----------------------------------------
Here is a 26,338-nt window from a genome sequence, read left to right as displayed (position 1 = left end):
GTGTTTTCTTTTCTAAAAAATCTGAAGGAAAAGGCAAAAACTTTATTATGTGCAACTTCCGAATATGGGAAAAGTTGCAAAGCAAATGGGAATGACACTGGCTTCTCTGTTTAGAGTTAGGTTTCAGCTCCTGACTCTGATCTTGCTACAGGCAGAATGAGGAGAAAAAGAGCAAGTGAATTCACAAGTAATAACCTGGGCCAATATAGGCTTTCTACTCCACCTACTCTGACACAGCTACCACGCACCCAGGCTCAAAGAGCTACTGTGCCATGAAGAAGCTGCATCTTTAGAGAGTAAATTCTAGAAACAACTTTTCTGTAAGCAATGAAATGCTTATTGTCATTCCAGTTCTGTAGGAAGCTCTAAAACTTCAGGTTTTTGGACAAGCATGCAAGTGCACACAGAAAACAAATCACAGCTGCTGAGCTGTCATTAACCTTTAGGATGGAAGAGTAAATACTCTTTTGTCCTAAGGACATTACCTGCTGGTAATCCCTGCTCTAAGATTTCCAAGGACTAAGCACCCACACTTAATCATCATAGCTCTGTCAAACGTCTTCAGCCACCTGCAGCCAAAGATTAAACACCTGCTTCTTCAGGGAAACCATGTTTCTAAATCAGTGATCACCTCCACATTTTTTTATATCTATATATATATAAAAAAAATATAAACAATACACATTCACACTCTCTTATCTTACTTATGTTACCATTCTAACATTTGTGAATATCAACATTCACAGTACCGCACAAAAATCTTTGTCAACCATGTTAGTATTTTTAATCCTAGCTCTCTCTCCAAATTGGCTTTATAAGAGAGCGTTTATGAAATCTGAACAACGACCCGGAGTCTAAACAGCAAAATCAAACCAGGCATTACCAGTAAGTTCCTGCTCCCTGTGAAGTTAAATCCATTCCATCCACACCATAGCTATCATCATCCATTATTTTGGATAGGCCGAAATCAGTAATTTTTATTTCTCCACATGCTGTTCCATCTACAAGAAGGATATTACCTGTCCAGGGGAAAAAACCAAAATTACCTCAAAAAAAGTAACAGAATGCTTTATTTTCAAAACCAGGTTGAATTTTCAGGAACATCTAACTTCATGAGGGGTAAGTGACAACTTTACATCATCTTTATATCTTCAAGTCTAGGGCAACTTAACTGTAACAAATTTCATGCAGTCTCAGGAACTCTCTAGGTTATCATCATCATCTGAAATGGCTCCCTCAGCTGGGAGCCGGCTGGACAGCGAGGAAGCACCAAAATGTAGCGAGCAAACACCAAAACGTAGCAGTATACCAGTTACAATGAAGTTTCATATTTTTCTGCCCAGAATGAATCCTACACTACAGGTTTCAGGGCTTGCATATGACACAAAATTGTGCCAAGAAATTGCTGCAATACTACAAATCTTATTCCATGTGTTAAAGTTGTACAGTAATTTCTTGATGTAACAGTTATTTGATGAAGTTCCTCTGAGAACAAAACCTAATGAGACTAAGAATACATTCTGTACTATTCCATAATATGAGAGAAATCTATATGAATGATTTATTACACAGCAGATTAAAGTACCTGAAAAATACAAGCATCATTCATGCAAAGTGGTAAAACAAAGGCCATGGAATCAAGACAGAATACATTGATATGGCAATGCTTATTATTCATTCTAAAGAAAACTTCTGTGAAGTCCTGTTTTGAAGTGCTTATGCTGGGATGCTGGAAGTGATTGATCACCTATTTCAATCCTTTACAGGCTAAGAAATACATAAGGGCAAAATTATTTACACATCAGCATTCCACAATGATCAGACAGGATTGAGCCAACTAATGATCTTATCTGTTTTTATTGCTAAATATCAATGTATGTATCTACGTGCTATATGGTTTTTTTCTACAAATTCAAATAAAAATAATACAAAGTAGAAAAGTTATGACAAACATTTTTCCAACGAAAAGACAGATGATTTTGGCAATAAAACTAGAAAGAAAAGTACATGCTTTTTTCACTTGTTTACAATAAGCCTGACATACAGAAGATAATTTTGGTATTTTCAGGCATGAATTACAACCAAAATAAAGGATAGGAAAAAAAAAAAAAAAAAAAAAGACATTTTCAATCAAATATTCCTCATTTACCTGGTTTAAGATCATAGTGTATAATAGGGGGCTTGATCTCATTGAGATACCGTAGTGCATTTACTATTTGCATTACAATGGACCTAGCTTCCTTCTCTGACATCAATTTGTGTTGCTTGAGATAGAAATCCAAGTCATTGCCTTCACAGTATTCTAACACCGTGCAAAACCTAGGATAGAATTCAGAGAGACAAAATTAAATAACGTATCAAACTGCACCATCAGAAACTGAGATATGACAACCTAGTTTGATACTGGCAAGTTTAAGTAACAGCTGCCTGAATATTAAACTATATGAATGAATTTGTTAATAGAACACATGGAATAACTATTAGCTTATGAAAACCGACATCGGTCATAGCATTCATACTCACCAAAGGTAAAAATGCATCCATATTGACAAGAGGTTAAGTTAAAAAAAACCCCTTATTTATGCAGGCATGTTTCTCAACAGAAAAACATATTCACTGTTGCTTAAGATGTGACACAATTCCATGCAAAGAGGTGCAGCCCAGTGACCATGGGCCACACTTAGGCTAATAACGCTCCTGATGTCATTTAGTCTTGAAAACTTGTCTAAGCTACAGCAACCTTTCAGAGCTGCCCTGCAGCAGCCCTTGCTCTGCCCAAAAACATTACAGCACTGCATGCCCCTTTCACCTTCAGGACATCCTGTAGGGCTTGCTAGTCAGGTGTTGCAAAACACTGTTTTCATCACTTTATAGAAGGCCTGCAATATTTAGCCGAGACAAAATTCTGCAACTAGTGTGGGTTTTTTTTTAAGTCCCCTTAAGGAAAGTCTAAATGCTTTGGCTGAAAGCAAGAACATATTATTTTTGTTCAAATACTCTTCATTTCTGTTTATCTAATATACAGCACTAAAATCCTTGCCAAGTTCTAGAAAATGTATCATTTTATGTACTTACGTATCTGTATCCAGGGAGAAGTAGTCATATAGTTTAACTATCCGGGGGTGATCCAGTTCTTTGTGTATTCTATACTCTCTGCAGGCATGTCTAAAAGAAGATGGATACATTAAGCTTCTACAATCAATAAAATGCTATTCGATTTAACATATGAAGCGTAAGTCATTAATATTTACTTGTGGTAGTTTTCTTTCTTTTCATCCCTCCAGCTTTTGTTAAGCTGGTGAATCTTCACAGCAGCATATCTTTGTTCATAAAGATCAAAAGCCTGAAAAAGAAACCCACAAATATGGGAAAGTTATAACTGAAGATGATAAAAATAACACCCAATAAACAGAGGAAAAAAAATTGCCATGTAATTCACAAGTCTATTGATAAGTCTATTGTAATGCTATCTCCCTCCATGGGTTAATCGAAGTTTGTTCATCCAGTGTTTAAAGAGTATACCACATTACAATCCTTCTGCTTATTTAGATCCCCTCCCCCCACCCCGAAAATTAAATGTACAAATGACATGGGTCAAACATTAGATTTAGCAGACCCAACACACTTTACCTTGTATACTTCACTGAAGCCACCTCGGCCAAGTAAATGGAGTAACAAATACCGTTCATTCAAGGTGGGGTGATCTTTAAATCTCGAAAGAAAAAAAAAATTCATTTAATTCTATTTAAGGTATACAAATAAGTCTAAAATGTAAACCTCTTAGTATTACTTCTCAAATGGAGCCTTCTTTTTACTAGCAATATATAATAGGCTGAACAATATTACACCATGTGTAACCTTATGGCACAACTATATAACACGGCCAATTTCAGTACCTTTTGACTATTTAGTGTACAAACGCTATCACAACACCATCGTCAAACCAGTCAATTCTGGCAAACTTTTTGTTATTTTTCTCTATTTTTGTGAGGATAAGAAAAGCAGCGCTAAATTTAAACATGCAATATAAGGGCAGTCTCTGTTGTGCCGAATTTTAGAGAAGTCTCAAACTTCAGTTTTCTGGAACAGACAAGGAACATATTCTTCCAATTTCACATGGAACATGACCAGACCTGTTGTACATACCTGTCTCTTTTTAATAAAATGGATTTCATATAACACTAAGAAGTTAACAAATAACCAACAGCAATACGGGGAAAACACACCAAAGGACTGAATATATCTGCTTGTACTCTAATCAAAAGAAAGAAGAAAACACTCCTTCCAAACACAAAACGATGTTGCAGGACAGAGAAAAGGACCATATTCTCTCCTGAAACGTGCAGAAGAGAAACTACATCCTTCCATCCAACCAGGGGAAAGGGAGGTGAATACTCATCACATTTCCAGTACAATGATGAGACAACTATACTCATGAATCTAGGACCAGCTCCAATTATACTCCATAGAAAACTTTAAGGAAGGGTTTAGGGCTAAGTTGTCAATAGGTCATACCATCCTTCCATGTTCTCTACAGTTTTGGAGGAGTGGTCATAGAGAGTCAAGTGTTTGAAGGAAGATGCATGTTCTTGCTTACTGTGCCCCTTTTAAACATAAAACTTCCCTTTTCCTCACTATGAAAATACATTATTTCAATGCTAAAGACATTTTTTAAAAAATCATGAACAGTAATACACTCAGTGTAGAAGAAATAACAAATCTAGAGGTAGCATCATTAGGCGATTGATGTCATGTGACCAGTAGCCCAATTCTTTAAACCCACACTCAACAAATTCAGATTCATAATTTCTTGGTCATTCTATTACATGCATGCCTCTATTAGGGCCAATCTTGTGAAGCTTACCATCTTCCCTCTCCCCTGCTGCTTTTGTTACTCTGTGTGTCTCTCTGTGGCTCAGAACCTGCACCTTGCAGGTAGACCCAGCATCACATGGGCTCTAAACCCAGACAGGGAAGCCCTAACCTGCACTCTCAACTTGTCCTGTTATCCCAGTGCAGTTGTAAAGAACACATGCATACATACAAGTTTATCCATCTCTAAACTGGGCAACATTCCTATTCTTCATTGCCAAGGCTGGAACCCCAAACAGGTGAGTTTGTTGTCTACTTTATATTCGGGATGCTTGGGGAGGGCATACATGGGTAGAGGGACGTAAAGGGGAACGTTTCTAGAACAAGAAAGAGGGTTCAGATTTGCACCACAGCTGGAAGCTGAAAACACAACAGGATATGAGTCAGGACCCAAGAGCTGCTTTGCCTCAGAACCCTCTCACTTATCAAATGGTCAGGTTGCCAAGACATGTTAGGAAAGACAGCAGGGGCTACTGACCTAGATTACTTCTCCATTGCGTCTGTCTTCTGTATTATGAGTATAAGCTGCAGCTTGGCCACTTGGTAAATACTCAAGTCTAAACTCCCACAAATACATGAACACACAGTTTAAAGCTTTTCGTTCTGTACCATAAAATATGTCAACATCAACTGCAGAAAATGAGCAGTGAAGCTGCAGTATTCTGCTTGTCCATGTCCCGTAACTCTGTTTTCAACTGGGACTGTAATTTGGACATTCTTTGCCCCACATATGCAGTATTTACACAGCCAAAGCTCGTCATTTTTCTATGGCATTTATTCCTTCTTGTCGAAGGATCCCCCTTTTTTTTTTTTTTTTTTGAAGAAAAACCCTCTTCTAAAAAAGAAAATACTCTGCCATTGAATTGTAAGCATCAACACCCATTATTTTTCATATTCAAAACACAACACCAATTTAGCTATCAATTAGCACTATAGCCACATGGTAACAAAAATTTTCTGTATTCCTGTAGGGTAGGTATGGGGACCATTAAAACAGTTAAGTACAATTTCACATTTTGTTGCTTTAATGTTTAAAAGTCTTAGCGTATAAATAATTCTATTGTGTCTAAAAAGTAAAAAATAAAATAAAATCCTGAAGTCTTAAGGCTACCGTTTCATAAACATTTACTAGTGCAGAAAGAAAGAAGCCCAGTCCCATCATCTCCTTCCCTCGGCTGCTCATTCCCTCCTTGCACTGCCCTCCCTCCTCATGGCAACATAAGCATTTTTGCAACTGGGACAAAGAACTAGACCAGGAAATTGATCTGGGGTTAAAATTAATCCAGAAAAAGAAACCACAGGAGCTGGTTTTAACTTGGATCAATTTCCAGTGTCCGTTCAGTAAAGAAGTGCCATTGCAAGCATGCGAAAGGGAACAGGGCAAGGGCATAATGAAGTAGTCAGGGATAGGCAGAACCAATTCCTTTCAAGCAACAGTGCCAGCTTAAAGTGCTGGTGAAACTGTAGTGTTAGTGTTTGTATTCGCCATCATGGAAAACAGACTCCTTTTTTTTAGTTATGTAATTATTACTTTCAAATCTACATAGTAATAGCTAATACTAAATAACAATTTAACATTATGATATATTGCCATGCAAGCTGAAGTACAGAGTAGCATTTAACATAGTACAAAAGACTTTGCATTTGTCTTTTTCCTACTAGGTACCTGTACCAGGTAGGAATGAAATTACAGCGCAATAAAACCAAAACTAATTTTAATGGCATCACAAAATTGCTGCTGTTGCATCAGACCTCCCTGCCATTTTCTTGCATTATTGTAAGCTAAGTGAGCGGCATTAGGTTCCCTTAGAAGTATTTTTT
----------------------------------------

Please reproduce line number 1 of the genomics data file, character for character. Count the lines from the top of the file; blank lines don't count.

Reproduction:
Here is a 26,338-nt window from a genome sequence, read left to right as displayed (position 1 = left end):